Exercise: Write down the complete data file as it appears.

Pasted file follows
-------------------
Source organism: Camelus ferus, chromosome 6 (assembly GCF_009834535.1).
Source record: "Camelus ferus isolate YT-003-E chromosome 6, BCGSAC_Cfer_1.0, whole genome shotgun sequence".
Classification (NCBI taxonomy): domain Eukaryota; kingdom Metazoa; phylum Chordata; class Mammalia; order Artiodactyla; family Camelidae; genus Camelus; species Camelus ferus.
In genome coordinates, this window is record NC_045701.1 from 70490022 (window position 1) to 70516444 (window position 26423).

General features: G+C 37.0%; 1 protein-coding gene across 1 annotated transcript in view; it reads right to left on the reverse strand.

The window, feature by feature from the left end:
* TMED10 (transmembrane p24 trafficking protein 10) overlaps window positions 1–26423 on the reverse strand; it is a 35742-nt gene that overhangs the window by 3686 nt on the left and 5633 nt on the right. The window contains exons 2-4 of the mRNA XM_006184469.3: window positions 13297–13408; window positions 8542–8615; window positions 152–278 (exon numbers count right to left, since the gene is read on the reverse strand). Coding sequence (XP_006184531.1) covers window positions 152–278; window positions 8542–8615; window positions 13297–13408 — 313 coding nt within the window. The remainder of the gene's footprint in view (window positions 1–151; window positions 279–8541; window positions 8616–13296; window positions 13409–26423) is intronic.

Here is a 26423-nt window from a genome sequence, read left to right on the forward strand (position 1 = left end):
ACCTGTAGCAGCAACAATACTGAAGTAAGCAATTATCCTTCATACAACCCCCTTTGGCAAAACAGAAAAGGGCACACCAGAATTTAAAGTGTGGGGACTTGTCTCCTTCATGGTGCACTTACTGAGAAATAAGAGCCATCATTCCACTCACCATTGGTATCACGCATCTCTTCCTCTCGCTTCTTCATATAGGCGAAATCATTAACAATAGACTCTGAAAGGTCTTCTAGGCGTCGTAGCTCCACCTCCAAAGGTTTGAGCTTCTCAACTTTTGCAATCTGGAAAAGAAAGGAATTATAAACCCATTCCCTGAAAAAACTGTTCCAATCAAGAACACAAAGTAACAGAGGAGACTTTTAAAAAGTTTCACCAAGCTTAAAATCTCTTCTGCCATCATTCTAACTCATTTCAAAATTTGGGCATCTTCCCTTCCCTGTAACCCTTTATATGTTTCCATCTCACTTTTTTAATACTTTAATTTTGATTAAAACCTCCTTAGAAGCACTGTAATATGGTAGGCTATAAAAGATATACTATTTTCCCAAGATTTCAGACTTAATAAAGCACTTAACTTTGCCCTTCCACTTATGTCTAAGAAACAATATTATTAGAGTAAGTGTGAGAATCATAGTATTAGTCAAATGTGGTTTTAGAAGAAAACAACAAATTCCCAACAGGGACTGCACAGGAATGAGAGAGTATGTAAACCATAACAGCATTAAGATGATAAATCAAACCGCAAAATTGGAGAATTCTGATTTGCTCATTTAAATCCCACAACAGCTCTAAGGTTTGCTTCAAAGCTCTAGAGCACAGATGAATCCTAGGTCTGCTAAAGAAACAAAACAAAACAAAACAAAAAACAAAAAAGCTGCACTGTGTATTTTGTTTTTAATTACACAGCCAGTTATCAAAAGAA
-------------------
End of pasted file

Source organism: Camelus ferus, chromosome 6 (assembly GCF_009834535.1).
Source record: "Camelus ferus isolate YT-003-E chromosome 6, BCGSAC_Cfer_1.0, whole genome shotgun sequence".
Classification (NCBI taxonomy): domain Eukaryota; kingdom Metazoa; phylum Chordata; class Mammalia; order Artiodactyla; family Camelidae; genus Camelus; species Camelus ferus.
In genome coordinates, this window is record NC_045701.1 from 70490022 (window position 1) to 70516444 (window position 26423).

General features: G+C 37.0%; 1 protein-coding gene across 1 annotated transcript in view; it reads right to left on the reverse strand.

The window, feature by feature from the left end:
* TMED10 (transmembrane p24 trafficking protein 10) overlaps window positions 1–26423 on the reverse strand; it is a 35742-nt gene that overhangs the window by 3686 nt on the left and 5633 nt on the right. The window contains exons 2-4 of the mRNA XM_006184469.3: window positions 13297–13408; window positions 8542–8615; window positions 152–278 (exon numbers count right to left, since the gene is read on the reverse strand). Coding sequence (XP_006184531.1) covers window positions 152–278; window positions 8542–8615; window positions 13297–13408 — 313 coding nt within the window. The remainder of the gene's footprint in view (window positions 1–151; window positions 279–8541; window positions 8616–13296; window positions 13409–26423) is intronic.

Here is a 26423-nt window from a genome sequence, read left to right on the forward strand (position 1 = left end):
ACCTGTAGCAGCAACAATACTGAAGTAAGCAATTATCCTTCATACAACCCCCTTTGGCAAAACAGAAAAGGGCACACCAGAATTTAAAGTGTGGGGACTTGTCTCCTTCATGGTGCACTTACTGAGAAATAAGAGCCATCATTCCACTCACCATTGGTATCACGCATCTCTTCCTCTCGCTTCTTCATATAGGCGAAATCATTAACAATAGACTCTGAAAGGTCTTCTAGGCGTCGTAGCTCCACCTCCAAAGGTTTGAGCTTCTCAACTTTTGCAATCTGGAAAAGAAAGGAATTATAAACCCATTCCCTGAAAAAACTGTTCCAATCAAGAACACAAAGTAACAGAGGAGACTTTTAAAAAGTTTCACCAAGCTTAAAATCTCTTCTGCCATCATTCTAACTCATTTCAAAATTTGGGCATCTTCCCTTCCCTGTAACCCTTTATATGTTTCCATCTCACTTTTTTAATACTTTAATTTTGATTAAAACCTCCTTAGAAGCACTGTAATATGGTAGGCTATAAAAGATATACTATTTTCCCAAGATTTCAGACTTAATAAAGCACTTAACTTTGCCCTTCCACTTATGTCTAAGAAACAATATTATTAGAGTAAGTGTGAGAATCATAGTATTAGTCAAATGTGGTTTTAGAAGAAAACAACAAATTCCCAACAGGGACTGCACAGGAATGAGAGAGTATGTAAACCATAACAGCATTAAGATGATAAATCAAACCGCAAAATTGGAGAATTCTGATTTGCTCATTTAAATCCCACAACAGCTCTAAGGTTTGCTTCAAAGCTCTAGAGCACAGATGAATCCTAGGTCTGCTAAAGAAACAAAACAAAACAAAACAAAAAACAAAAAAGCTGCACTGTGTATTTTGTTTTTAATTACACAGCCAGTTATCAAAAGAA